1/3 cup cornmeal

1/2 cup all-purpose flour

1 2/3 cups corn kernels (2 large ears corn)

3 large eggs, lightly beaten

1/3 cup milk (I used Half and Half)

3/4 teaspoon red pepper flakes or chile pepper flakes

2 scallions, trimmed of hairy tips, cleaned, roughly chopped

1 large garlic clove, peeled

3-4 ounces parsley

1 teaspoon sea salt (if using table or kosher salt, start with 1/2 tsp)

1 teaspoon black pepper

Optional addition:

3 tablespoons unsalted butter, melted

Peanut or Canola oil for frying

Remove corn from cob by grasping cob’s stem in non-dominant hand. Place other end of cob in large bowl. Using a sharp knife, slice downward so kernels fall off in slabs.

Place cornmeal, flour,eggs, milk, red pepper, scallion, garlic, parsley, salt, pepper and optional butter in a food processor. Pulse a few times until mixture is well-blended but not completely liquid; you want the corn visible.

Pour batter into a bowl. Taste small amount for seasoning: add salt or hot pepper if needed.

Batter may be refrigerated at this point for several hours. Cover with foil or plastic wrap. Allow to come to room temperature before using.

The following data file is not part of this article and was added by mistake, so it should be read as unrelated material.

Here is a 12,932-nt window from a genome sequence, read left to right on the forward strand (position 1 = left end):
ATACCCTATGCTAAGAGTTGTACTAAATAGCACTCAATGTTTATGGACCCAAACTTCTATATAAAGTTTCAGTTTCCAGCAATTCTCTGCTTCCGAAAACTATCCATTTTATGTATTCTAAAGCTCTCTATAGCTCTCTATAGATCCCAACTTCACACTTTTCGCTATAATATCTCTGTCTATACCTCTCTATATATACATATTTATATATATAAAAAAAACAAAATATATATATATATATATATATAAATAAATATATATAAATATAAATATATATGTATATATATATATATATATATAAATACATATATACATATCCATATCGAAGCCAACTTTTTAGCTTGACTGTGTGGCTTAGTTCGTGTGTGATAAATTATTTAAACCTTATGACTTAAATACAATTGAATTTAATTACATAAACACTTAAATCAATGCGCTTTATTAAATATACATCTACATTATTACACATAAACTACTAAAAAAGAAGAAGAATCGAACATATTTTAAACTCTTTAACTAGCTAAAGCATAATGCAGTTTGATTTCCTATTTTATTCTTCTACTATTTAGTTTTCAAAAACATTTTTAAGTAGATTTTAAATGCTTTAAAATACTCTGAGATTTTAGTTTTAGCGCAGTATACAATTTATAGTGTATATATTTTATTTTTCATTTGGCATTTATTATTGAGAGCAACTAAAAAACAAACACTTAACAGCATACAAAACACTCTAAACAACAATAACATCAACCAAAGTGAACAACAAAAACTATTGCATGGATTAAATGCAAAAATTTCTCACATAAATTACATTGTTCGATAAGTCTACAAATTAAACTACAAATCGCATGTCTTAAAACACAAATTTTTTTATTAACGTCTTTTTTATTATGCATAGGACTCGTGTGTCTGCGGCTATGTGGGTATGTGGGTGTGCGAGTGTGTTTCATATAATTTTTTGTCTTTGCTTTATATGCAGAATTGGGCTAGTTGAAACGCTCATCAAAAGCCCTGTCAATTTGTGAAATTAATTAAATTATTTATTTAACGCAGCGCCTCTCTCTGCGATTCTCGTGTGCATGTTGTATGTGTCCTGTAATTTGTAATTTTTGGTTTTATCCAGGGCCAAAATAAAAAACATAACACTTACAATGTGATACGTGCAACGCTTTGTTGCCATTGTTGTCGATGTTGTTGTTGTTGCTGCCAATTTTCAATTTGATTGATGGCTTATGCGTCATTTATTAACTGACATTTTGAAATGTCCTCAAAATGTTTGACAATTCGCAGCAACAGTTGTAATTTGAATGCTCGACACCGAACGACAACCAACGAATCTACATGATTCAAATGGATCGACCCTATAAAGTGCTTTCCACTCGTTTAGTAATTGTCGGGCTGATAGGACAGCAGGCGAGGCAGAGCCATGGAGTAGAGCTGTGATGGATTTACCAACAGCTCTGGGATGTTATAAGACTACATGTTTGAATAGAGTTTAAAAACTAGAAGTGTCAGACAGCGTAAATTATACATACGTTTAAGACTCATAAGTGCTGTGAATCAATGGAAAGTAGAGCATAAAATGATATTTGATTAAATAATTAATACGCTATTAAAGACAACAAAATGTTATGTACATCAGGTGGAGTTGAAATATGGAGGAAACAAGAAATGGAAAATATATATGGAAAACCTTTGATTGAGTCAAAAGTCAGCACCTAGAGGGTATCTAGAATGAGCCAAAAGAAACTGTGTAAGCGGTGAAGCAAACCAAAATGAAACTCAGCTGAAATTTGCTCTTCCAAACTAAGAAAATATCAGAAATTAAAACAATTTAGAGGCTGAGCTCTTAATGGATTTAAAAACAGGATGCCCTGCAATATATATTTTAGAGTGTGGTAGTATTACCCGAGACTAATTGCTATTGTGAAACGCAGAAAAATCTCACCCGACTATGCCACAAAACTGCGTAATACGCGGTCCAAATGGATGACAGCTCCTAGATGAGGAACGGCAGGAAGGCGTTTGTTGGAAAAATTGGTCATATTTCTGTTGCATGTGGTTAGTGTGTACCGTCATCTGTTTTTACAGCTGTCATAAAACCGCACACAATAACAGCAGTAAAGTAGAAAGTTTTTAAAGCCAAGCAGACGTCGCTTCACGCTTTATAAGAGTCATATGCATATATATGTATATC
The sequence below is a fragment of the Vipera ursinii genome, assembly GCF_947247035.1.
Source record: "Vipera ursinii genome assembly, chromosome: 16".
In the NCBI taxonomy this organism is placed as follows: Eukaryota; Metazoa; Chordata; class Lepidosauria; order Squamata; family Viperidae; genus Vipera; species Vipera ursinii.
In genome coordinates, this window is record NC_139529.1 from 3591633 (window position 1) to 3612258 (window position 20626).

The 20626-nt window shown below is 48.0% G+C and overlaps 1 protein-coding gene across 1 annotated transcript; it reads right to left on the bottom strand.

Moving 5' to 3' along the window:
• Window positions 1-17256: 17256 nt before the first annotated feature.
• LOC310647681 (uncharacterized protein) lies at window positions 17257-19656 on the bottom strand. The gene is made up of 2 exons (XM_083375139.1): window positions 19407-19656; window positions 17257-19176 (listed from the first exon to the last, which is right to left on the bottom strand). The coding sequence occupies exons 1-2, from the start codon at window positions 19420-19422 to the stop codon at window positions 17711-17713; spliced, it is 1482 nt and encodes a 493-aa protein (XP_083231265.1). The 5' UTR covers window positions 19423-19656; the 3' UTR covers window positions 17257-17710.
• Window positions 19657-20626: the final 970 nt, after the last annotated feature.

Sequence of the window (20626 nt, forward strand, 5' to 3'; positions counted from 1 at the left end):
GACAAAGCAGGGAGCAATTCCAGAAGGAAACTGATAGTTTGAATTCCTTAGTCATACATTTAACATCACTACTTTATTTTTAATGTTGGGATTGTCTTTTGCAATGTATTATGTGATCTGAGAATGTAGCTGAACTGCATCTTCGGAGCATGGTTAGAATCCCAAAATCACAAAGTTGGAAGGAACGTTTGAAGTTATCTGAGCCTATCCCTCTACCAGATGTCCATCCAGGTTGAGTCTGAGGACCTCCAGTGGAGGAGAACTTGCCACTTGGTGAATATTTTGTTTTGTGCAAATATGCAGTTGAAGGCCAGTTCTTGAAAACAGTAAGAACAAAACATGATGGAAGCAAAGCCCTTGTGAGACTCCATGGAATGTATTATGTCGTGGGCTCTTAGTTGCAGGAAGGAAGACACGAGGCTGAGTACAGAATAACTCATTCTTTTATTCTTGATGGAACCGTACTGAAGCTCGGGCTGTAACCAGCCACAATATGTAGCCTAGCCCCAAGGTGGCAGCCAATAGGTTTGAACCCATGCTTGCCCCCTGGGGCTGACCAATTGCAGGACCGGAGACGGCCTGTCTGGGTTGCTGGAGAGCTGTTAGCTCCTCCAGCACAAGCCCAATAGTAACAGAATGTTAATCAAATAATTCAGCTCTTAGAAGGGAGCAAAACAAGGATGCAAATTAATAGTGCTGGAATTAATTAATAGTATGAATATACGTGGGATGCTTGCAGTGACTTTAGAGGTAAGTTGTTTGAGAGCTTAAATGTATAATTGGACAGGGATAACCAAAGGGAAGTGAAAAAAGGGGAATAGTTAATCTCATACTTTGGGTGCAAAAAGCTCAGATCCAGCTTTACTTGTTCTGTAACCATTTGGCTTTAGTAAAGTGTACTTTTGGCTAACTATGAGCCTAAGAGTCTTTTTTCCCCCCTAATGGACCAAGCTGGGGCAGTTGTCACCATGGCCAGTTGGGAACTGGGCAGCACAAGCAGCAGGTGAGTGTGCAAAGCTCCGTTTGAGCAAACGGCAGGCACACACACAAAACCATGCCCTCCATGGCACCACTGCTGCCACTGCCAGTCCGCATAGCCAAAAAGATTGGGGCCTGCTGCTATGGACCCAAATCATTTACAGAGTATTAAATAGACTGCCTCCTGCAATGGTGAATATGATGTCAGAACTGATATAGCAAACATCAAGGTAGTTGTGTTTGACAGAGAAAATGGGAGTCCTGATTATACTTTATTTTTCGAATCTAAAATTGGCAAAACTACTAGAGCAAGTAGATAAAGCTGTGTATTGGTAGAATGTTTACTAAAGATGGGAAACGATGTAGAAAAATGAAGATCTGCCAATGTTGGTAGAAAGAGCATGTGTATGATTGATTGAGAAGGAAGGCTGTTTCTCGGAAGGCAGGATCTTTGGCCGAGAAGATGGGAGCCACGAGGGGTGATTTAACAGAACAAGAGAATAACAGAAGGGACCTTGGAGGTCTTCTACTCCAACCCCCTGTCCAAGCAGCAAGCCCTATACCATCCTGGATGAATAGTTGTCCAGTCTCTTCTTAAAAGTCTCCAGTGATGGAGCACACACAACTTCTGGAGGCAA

To make corn cakes, film bottom of nonstick pan with oil. Heat to medium flame. Using a ladle or spoon, pour batter into pan. I like a cake that’s about 2-3 inches across. Watch the heat; these are easy to burn.

Corn cakes will cook quickly, needing only about 2 minutes per side. When cake is brown, flip and cook on second side. Repeat until batter is used up. You may need to add oil as you go.

You should get 16-17 corn cakes.

Corn cakes go with just about any food, or may be eaten alone with a green salad. Leftovers will get a bit soggy. They are best reheated in a low oven.